Reviewed: Nights At Rizzoli
Review by Kevin Brannon
February 19, 2015
In his new memoir, Nights at Rizzoli, Felice Picano resists the temptation to think of late night Manhattan as an “elite city.” However, it is an apt phrase for the world he inhabited in the early and mid-’70s, when he worked nights at the old Rizzoli Bookstore, just south of the Plaza Hotel on Fifth Avenue. These were years in which a night on the job might involve a brush with haughty Mick Jagger or a sweetly unassuming Jackie Onassis, Greta Garbo or Salvador Dalí. Years that left him free to roam the city after hours, to explore the gay bars and the back rooms of the West Village, the dilapidated piers along the Hudson where gay men gathered for sex all night long. Nights at Rizzoli is a brief, sketchbook record of Picano’s encounters in both realms of a New York City that feels far more glamorous, dangerous and free, and somehow more fraught with history, than the one we know today.
See more at: Lambda Literary
The Bookstore That Bewitched Mick Jagger, John Lennon, and Greta Garbo
The Rizzoli in New York City was no ordinary bookstore in its ’70s heyday. Celebrities flocked to this glamorous and buzzy temple of literature and culture.
From The Daily Beast
December 16, 2014
When Rizzoli bookshop closed this past year on 57th Street, many people lamented its loss. It was the last really elegant shop of its kind left in Manhattan. But for some of us, while its closing was sad, it was a tempered sadness. After all it wasn’t the real Rizzoli bookstore that had opened at 712 Fifth Avenue in the 1960s. That particular shop, sold to Bendel a decade ago or so before, had been the ne plus ultra of American bookstores. Those of us who worked there during its glory years in the 1970s and early 1980s knew how absolutely unique it was, as I hope to show in my book, Nights at Rizzoli.
Italian media mogul Angelo Rizzoli had an empire of newspapers, magazines, and radio and television stations throughout Italy, and bought the building because his reporters and media staff needed a New York headquarters. The bookstore was opened as a way of presenting Italian books and culture to Manhattanites.
It was never intended to do anything as vulgar as actually earn money. If anything, it would lose money gently, elegantly, hopefully not very much at one time. Because the shop was emblematic of that peculiar Italian institution known as La Faccia, i.e. presenting the best face possible.
And did it ever! Situated between 55th and 56th streets on what real-estate brokers dubbed Millionaires Row, Rizzoli was next door to Harry Winston Jewelers, across the street from Tiffany’s and George Jensen Fine Glass.
Article continues here
Nights at Rizzoli
Salvador Dalí, Jerome Robbins, Jackie Onassis. Gregory Peck, Mick Jagger—S. J. Perelman—I. M. Pei. Philip Johnson, Josephine Baker, John Lennon: they, and so many more who made New York City the center of the universe in the 1970s, all had one thing in common besides their adopted hometown—they shopped at a legendary palace of books, music and art: Rizzoli Books at 712 Fifth Avenue. There, Kennedys and Rockefellers mingled with tourists and “regular” customers under the watchful gaze of sophisticated employees, themselves a multi-talented, international collection of artists, scholars and rogues.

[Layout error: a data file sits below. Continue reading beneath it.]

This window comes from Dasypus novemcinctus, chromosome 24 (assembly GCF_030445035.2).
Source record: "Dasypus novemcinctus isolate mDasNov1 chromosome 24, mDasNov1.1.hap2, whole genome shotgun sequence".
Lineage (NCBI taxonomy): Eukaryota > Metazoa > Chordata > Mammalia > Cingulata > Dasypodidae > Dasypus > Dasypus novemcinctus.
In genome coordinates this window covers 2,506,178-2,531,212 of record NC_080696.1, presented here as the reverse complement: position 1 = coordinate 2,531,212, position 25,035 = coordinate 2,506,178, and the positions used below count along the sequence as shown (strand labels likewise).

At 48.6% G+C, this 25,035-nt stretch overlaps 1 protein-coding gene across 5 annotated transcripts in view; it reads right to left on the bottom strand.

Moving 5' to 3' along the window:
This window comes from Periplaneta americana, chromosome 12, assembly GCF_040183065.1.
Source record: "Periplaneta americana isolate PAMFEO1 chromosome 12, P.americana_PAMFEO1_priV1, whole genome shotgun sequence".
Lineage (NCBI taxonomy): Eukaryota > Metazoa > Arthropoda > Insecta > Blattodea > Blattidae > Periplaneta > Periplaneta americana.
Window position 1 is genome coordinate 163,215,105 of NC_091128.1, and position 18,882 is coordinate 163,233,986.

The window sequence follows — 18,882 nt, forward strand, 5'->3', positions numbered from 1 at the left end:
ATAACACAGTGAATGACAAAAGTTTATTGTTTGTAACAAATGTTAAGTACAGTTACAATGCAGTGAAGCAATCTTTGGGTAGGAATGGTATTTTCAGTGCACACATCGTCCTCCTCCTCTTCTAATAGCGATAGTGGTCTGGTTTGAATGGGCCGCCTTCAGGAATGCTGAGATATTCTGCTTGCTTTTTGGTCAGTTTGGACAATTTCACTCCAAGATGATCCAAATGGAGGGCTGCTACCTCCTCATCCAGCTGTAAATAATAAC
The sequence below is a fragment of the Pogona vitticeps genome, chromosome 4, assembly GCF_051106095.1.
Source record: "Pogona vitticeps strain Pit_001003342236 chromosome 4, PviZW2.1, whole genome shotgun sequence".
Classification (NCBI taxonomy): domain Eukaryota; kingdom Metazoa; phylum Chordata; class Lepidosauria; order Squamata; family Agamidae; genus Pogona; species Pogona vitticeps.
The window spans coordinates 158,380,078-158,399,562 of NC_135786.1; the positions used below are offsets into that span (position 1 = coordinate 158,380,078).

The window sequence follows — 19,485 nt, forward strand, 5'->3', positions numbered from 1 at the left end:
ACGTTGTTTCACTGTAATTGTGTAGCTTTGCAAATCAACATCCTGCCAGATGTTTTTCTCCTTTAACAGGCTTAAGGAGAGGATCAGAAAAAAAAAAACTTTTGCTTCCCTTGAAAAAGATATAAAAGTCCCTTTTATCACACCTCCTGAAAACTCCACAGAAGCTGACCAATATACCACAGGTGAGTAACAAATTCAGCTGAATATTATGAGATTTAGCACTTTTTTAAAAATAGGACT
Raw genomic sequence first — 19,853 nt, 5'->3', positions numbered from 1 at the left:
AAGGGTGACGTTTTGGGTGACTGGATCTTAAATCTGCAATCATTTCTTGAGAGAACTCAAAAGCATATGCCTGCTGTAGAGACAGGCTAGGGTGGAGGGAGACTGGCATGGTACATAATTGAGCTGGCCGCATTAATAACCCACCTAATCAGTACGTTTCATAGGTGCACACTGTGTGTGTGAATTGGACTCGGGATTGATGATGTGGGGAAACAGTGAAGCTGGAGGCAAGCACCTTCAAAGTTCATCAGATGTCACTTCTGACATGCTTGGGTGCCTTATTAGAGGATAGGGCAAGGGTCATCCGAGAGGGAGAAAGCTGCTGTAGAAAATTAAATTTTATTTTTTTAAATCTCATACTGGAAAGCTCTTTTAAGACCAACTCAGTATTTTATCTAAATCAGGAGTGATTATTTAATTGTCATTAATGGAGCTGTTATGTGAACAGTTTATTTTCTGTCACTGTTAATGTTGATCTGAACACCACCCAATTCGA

Nights at Rizzoli is the memoir of Felice Picano, an aspiring but near-starving young writer who in 1971 lucked into a part-time job at the stunningly elegant store via a friend. It metamorphosed into a life-changing experience, one that exposed him to some of the brightest lights in the world’s cultural capital. At the store, he himself became a key player on a stage that opened every night to a new drama that often featured romance, at times violence, and of course always the books and their readers.
And when his shift was over, in this post-Stonewall, pre-AIDS era, the handsome young bookstore manager stepped from one world into another, prowling the piers, bars and very private clubs of a different New York City.
Author: Felice Picano
224 pages, including 5 black & white photographs
Paperback ISBN 978-1-939293-67-1 • E-book 978-1-939293-68-8
$24.95 at Amazon.com Buy it Here
A 20th-Century Life
If that early biographer and arch-gossip, Plutarch, were alive in 2014 and writing an updated version of his Lives, he'd do far worse than include in his gallery of contemporaries the singer, dancer, choreographer, filmmaker and entrepreneur, Wakefield Poole. At least, according to Jim Tuskhinksy's sweeping new documentary movie, I Always Said Yes: The Many Lives of Wakefield Pole that premiered at Los Angeles' Outfest film festival this past weekend.
If Poole's name isn't familiar, perhaps you may know one of the films he made, which in 1971 and 1972 helped to alter everyone's view of what a gay man was and could be -- most famously Boys in the Sand. Poole is to gay film and especially gay porn what D.W. Griffith is to the film medium in America: the originator and first master. And unlike Griffith, Poole's movies can be watched without flinching some 40 odd years later. To my mind Bijou is a classic.
I was at the Poole movie premiere because I'm in the film, one of the "talking heads" who contextualize what we see on screen. Also, because Wakefield Poole touched my life through his art, almost through a career choice -- about which later -- but mostly through the unique and beautiful men on the scene we knew, now gone, among them the famous Casey Donovan.